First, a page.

So, i've now exhibited a very simple-minded encoding of the simplest of projective geometries, the Fano plane, into one of the computational calculi, the π-calculus. The encoding aligns with the Curry-Howard isomorphism in a specific way. From a layman's point of view, you can think of this as a very specific way to write a computer program that represents the information of the Fano plane.

What is novel about this is that program can evolve. As it evolves it can turn into other projective geometries. That's starting to feel more closely aligned with Einstein's program -- while being far from a full expression of his ideas. i can't begin to calculate the precession of the perihelion of Mercury. On the other hand, i have a good handle on how to import the recent work by Abramsky and Coecke on axiomatic quantum mechanics into this framework -- a pay-off of respecting Curry-Howard.

The 'Doh!' moment i had over Christmas was that this sort of task was in my grasp years ago. i've already demonstrated a somewhat more challenging encoding -- encoding knots as processes in the π-calculus. But, it just never occurred to me to start with the Fano plane and work out the simplest encoding that exhibited all the desiderata. Again, this simple-minded effort raises many, many more questions than it answers, but it's still pretty cool, nonetheless.

There is an intriguing connection with biology that has occurred to me ever since i began this research program. i confess the idea is not mine, but Christopher Alexander's. In his seminal work, The Nature of Order, this world class architect suggests that 'life' is an objective property of space. He suggests that there are objective, consensually validatable properties of space that allow us to gauge which configurations of space have more life.

Since i began investigating geometry itself as an outcome of information-processing behavior i reached the startling conclusion that there might be something to his idea. Specifically, a number of folks from Cardelli to Priami, have shown that biological processes -- from signal-processing to immunological behavior -- have relatively straightforward representations in the formalism i have been using to represent geometry.

To reiterate, Priami, Regev, Silverman, et al, have represented biological processes as π-calculus processes. i now have in hand representations of both geometry and topological properties such as knottedness in terms of properties of π-calculus processes. This suggests the very real possibility that there might be overlap in the kinds of processes inhabiting the target of these encodings. In other words, could we find encodings of geometries that are also encodings of biological processes? Could we find encodings of biological processes that are also encodings of geometries?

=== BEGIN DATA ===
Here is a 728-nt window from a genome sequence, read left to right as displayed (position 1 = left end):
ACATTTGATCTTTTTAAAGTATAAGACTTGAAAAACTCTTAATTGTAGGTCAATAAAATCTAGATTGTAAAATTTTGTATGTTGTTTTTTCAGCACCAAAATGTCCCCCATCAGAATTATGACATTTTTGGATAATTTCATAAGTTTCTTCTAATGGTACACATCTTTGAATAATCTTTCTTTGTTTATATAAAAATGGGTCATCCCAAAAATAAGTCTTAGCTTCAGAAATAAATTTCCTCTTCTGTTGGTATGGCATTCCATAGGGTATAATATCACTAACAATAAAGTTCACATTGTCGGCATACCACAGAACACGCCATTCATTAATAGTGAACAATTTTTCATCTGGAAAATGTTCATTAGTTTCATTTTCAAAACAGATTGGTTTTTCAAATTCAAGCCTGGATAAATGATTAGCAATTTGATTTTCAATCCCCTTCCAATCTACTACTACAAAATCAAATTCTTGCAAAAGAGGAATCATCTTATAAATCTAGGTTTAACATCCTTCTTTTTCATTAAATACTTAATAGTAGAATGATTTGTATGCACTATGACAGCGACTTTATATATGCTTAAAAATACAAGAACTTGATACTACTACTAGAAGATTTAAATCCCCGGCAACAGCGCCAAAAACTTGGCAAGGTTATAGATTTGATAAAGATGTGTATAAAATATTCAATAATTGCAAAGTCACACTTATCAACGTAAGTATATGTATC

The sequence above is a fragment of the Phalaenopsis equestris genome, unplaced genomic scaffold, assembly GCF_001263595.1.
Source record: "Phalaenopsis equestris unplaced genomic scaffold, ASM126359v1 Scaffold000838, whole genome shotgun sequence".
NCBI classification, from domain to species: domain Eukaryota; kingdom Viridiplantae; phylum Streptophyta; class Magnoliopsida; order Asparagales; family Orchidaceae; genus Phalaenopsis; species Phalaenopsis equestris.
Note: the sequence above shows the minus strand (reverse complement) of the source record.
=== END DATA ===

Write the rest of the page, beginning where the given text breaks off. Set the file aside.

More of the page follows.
This leads to the startling thought: space itself might be alive!

Again, this is fully in line with both credible lines of investigation and with credible methods of investigation. Wheeler, for example, coined the phrase "it from bit" to describe the research program of physics arising from information-processing. What is more natural, and more in alignment with a reductionist view point than that biology ought to lie wholly inside physics? So, if physics arises from information processing and life arises inside physics, then life arises from information processing.

Ironically, however, this provides an intriguing escape hatch for life: abstraction. The abstract properties we use to characterize those processes that are alive allow it to climb up out of any specific physical container and inhabit any formal dynamical system of sufficient complexity. Life once again shows itself to be uncontainably resilient and robust!

[1] If you want me to publish the encoding, drop a comment. If i get enough requests (say 3), i will put up the encoding. Actually, here is a more interesting artifact -- the synchronization skeleton of the encoding. It has all the connectivity of the Fano plane, but what happens after interaction is yet to be specified. There are solutions for Pij, Qij that regenerate the plane, so that the artifact is static. However, there are other definitions that generate new structures.

2 comments:

Luc Duponcheel said...

It rarely happens that I read blogs containing a sound mixture of things like topology, geometry, computer science, physics, biology, ...

If only more research money could be spend on investigating relationships between those fascinating disciplines

All to often money is spend on 'research' that does not have such a sound basis

cool stuff!

leithaus said...

Thanks Luc!